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AG Jeff Sessions orders review of Obama-era Hezbollah drug prosecutions

December 26, 2017  |  Posted by: Francesca Falzarano
AG Jeff Sessions orders review of Obama-era Hezbollah drug prosecutions

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Attorney General Jeff Sessions has requested the Justice Department investigate allegations regarding potential drug prosecutions related to the pro-Iranian militant group Hezbollah that were allegedly abandoned as the Obama administration pushed to strike a deal with Iran over its nuclear program.

Sessions said he was disturbed by allegations that Project Cassandra — the DEA drive to target Hezbollah’s incursion into drug trafficking — ran into high-level roadblocks that hindered many of the cases agents wanted to file, along with efforts to get suspects extradited to the U.S.

“Operations designed to prosecute terrorist organizations that are also fueling that drug crisis must be paramount in this administration,” Sessions said in a statement. “While I am hopeful that there were no barriers constructed by the last administration to allowing DEA agents to bring appropriate cases under Project Cassandra, this is a significant issue for the protection of Americans. We will review these matters and give support to investigations of violent trafficking organizations.”

The report published by POLITICO has sparked furious pushback from Obama administration officials who have rejected allegations that the high-priority push to reach a nuclear deal with Tehran thwarted any law enforcement operations.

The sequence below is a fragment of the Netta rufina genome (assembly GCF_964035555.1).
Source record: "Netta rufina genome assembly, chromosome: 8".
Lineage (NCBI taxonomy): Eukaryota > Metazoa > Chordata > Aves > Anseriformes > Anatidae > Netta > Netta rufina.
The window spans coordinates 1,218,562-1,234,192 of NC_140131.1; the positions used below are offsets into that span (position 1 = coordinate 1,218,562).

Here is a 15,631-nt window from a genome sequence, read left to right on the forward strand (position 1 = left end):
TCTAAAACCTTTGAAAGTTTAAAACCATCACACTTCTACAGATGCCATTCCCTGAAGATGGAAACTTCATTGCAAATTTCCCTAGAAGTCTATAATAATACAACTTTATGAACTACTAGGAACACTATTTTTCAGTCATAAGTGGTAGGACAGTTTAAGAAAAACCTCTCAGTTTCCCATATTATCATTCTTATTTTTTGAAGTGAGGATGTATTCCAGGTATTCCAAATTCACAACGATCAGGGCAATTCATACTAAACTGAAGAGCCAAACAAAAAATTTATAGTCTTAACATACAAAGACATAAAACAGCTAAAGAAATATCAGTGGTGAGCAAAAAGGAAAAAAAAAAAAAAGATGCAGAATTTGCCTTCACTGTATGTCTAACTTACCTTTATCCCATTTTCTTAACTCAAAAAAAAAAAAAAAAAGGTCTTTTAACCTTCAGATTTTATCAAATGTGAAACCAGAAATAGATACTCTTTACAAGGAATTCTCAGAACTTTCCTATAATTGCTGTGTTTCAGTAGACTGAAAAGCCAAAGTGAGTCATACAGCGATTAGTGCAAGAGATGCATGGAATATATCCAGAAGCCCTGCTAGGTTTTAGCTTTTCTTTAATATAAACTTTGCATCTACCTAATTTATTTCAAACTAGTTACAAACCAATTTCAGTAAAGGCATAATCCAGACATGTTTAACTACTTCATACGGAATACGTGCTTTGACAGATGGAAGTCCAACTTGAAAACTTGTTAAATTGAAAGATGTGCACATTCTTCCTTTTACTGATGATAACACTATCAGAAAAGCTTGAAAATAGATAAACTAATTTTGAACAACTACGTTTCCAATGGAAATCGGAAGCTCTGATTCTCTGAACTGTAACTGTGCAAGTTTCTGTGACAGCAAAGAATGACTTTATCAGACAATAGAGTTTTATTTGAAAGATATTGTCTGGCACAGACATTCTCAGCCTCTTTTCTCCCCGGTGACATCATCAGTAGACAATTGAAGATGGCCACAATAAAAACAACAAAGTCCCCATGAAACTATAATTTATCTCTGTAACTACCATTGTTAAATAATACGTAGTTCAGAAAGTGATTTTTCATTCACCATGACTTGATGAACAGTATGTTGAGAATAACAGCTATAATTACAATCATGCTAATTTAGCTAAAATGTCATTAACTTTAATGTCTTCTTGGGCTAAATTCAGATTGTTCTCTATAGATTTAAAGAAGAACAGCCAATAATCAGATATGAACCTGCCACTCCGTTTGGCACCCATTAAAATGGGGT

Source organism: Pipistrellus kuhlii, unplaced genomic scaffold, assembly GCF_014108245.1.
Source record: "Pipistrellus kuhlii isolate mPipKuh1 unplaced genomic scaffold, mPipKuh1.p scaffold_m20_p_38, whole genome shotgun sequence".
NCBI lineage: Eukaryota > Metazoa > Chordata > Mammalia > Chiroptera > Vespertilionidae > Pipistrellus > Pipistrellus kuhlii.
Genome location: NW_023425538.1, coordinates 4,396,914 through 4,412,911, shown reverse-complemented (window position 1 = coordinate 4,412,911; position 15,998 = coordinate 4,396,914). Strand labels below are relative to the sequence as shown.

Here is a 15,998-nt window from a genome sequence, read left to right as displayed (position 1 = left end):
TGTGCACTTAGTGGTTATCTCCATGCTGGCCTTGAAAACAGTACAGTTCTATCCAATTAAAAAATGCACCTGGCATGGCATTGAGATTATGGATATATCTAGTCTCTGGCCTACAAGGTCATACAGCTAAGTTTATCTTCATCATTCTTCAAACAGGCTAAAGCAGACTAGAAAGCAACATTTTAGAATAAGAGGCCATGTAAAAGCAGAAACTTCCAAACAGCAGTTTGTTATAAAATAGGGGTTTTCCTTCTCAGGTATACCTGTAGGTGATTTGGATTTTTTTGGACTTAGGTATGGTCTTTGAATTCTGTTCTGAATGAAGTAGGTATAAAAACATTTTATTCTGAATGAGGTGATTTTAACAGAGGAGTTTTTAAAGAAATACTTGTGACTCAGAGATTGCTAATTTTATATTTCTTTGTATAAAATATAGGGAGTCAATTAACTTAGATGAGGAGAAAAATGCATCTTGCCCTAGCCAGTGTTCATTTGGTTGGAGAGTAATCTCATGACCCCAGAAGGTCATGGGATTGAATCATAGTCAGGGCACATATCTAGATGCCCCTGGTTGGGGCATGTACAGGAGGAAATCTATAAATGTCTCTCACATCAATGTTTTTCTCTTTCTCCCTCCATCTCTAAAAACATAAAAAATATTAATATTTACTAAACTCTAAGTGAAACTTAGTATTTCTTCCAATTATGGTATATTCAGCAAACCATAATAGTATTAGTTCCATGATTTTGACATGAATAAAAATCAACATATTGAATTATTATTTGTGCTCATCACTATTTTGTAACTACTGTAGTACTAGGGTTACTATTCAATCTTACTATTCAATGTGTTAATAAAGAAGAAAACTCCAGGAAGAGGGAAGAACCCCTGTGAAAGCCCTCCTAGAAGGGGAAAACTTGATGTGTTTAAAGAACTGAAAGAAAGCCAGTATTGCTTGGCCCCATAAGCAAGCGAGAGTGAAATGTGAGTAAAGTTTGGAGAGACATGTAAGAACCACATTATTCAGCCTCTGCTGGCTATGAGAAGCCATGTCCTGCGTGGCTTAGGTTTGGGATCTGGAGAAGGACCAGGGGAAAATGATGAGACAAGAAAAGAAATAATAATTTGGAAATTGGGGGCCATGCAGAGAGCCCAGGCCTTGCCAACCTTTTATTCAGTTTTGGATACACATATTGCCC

However, Republicans and pro-Israel activists have used the story as evidence that the administration was so focused on the deal that it was ready to ignore other alarming activity by the Iranians and their allies.

Attorney General Jeff Sessions has ordered a review of allegations thatsnior Obama officials hindered a DEA investigation to secure a nuclear deal with Iran

U.S. Senator Ben Sasse, who has pushed for additional information on the issue, called Sessions’ action an “appropriate step.”

“I’m encouraged that the Justice Department recognizes that this is important and I hope that they will swiftly provide answers,” Sasse told POLITICO. “Terrorists don’t get a pass to exploit addiction and use American dollars to fund their global violence.”

Sessions has made the war on drugs a top priority at the Justice Department since he assumed his position in February. His predecessors in the Obama administration contended that drug sentences were unreasonable and that too much focus was being put on the prosecution, rather than treatment and rehabilitation.

Decisions to review criminal investigations under prior administrations are unusual, but they are not unheard of. This indicates the second instance in the past two months that Sessions had ordered a review of the practices of the Obama administration.

In November, Sessions agreed to review how the Justice Department managed allegations that advocates of a deal to acquire a mining transport company known as Uranium One made substantial donations to the Clinton Foundation in an attempt to influence former Secretary of State Hillary Clinton to approve the purchase.

Jeff Sessions consented to the review after many lawmakers demanded the appointment of a special counsel to look into the issue, which was previously the subject of a probe by the FBI.

Under the Obama administration, Attorney General Eric Holder requested a review of Bush-era investigations into abuse and deaths of war-on-terror prisoners held by the Central Intelligence Agency. The query led to the investigations of two deaths being formally re-opened, and a grand jury gathered to hear evidence, but no charges were filed.

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